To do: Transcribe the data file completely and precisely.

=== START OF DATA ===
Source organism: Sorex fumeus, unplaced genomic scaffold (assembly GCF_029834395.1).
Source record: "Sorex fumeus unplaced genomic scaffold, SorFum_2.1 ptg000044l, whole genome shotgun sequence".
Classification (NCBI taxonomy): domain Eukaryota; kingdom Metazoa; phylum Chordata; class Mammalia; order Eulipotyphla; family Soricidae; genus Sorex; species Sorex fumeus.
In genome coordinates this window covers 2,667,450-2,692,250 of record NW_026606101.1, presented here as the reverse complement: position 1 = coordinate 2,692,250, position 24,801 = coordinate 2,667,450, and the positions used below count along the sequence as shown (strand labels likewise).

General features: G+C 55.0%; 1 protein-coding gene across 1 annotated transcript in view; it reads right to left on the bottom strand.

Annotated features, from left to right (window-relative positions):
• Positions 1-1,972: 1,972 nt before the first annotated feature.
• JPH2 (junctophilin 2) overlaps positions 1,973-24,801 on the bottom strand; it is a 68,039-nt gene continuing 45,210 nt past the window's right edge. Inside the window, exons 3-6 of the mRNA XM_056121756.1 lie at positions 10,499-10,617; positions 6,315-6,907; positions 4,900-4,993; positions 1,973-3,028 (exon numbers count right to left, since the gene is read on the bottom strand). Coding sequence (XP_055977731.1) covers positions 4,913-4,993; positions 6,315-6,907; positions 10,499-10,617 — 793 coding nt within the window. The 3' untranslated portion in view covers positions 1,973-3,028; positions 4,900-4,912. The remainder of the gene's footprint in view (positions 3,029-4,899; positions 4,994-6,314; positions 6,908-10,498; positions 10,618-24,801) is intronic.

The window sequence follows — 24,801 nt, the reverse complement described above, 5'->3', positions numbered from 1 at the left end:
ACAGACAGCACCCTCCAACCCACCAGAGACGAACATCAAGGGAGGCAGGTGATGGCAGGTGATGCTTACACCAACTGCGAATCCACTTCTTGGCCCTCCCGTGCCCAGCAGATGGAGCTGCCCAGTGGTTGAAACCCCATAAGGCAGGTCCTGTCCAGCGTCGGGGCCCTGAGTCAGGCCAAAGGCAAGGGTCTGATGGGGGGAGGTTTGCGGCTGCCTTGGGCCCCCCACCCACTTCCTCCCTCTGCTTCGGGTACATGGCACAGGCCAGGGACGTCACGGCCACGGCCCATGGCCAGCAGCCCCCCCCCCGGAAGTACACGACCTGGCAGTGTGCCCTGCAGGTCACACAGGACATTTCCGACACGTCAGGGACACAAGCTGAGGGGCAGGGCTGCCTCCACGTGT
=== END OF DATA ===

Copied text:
Source organism: Sorex fumeus, unplaced genomic scaffold (assembly GCF_029834395.1).
Source record: "Sorex fumeus unplaced genomic scaffold, SorFum_2.1 ptg000044l, whole genome shotgun sequence".
Classification (NCBI taxonomy): domain Eukaryota; kingdom Metazoa; phylum Chordata; class Mammalia; order Eulipotyphla; family Soricidae; genus Sorex; species Sorex fumeus.
In genome coordinates this window covers 2,667,450-2,692,250 of record NW_026606101.1, presented here as the reverse complement: position 1 = coordinate 2,692,250, position 24,801 = coordinate 2,667,450, and the positions used below count along the sequence as shown (strand labels likewise).

General features: G+C 55.0%; 1 protein-coding gene across 1 annotated transcript in view; it reads right to left on the bottom strand.

Annotated features, from left to right (window-relative positions):
• Positions 1-1,972: 1,972 nt before the first annotated feature.
• JPH2 (junctophilin 2) overlaps positions 1,973-24,801 on the bottom strand; it is a 68,039-nt gene continuing 45,210 nt past the window's right edge. Inside the window, exons 3-6 of the mRNA XM_056121756.1 lie at positions 10,499-10,617; positions 6,315-6,907; positions 4,900-4,993; positions 1,973-3,028 (exon numbers count right to left, since the gene is read on the bottom strand). Coding sequence (XP_055977731.1) covers positions 4,913-4,993; positions 6,315-6,907; positions 10,499-10,617 — 793 coding nt within the window. The 3' untranslated portion in view covers positions 1,973-3,028; positions 4,900-4,912. The remainder of the gene's footprint in view (positions 3,029-4,899; positions 4,994-6,314; positions 6,908-10,498; positions 10,618-24,801) is intronic.

The window sequence follows — 24,801 nt, the reverse complement described above, 5'->3', positions numbered from 1 at the left end:
ACAGACAGCACCCTCCAACCCACCAGAGACGAACATCAAGGGAGGCAGGTGATGGCAGGTGATGCTTACACCAACTGCGAATCCACTTCTTGGCCCTCCCGTGCCCAGCAGATGGAGCTGCCCAGTGGTTGAAACCCCATAAGGCAGGTCCTGTCCAGCGTCGGGGCCCTGAGTCAGGCCAAAGGCAAGGGTCTGATGGGGGGAGGTTTGCGGCTGCCTTGGGCCCCCCACCCACTTCCTCCCTCTGCTTCGGGTACATGGCACAGGCCAGGGACGTCACGGCCACGGCCCATGGCCAGCAGCCCCCCCCCCGGAAGTACACGACCTGGCAGTGTGCCCTGCAGGTCACACAGGACATTTCCGACACGTCAGGGACACAAGCTGAGGGGCAGGGCTGCCTCCACGTGT